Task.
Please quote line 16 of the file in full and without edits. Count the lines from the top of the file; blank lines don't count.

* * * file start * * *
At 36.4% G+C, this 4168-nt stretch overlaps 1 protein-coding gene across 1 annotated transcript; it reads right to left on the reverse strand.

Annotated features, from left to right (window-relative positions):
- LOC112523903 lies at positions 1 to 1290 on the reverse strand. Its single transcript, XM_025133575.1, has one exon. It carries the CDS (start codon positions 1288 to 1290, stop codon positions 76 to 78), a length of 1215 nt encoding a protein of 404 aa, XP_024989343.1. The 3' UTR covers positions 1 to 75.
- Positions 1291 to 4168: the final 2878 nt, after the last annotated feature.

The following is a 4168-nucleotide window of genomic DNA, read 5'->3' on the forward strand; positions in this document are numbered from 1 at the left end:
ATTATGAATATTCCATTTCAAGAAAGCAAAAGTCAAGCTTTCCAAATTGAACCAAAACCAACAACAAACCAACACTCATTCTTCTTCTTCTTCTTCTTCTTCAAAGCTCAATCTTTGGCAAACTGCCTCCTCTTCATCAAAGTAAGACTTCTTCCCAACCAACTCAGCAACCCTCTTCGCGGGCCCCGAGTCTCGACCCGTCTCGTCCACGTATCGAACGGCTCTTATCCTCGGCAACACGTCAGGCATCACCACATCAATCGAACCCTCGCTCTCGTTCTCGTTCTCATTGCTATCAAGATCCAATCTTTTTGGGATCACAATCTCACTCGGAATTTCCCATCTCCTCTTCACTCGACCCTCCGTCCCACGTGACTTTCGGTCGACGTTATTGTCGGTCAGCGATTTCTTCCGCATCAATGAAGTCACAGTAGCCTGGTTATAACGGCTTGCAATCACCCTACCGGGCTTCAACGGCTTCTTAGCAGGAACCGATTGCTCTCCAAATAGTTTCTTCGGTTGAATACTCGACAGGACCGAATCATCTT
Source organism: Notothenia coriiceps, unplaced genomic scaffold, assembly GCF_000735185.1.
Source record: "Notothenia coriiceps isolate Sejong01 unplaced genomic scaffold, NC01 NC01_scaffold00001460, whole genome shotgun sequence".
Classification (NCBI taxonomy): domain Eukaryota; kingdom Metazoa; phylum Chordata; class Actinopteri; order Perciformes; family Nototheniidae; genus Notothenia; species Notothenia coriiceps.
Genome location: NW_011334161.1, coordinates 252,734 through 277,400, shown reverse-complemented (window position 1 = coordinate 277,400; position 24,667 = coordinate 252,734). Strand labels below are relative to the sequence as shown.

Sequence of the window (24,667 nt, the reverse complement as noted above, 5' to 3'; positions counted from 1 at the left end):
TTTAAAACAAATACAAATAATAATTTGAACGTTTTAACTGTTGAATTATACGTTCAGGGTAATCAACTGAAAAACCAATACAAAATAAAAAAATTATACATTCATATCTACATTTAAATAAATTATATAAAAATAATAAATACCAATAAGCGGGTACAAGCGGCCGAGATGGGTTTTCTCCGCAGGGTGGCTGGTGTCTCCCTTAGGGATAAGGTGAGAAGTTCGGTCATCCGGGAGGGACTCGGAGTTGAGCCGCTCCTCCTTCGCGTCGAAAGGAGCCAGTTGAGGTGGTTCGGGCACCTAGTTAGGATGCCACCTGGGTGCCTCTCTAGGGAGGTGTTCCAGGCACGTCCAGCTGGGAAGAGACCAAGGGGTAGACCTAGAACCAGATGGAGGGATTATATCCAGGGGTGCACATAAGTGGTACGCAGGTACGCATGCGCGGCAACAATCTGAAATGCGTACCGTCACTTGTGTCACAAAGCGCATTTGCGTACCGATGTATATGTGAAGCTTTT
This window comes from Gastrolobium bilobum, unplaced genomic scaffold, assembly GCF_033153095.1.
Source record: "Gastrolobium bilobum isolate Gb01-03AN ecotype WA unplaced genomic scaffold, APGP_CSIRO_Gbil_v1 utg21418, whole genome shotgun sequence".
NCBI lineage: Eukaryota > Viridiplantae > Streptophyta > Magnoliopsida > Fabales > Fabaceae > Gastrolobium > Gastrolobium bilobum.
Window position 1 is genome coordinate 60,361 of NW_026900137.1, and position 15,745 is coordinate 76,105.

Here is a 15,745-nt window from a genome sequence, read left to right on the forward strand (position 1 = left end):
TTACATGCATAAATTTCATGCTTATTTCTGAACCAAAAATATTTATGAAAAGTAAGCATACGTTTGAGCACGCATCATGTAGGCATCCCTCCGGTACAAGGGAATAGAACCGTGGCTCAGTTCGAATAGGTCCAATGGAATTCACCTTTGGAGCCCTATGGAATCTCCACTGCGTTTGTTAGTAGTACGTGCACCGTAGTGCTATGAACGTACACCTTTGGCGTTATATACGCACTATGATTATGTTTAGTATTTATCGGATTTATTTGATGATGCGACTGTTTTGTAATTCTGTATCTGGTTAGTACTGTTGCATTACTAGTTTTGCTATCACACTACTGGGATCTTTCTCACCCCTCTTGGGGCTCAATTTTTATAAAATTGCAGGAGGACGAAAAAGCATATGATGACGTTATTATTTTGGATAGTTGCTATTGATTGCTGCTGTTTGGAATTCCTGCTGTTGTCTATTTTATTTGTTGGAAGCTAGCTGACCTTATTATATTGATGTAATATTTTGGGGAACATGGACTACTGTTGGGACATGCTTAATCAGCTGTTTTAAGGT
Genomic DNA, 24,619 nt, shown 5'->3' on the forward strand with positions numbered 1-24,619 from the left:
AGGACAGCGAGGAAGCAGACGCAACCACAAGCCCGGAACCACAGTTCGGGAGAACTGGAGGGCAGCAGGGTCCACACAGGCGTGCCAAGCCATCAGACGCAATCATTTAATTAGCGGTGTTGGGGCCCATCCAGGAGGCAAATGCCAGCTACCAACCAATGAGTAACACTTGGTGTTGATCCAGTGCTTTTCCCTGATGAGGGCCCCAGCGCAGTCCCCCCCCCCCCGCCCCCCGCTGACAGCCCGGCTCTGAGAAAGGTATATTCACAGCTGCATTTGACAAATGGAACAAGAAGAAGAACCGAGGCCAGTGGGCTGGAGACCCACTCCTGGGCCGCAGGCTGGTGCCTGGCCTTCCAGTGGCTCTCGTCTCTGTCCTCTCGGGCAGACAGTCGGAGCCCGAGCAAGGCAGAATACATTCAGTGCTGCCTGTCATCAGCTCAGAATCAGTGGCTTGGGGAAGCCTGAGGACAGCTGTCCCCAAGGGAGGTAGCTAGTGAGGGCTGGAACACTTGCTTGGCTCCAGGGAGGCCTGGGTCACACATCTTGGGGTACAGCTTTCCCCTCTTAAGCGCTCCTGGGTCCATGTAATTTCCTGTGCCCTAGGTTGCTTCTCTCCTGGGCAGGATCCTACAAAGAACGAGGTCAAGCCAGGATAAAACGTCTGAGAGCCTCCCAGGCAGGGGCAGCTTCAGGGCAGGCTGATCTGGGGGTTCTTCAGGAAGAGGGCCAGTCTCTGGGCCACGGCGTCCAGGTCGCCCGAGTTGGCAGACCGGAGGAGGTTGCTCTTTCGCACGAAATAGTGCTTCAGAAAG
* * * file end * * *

Window position 1 is genome coordinate 60,361 of NW_026900137.1, and position 15,745 is coordinate 76,105.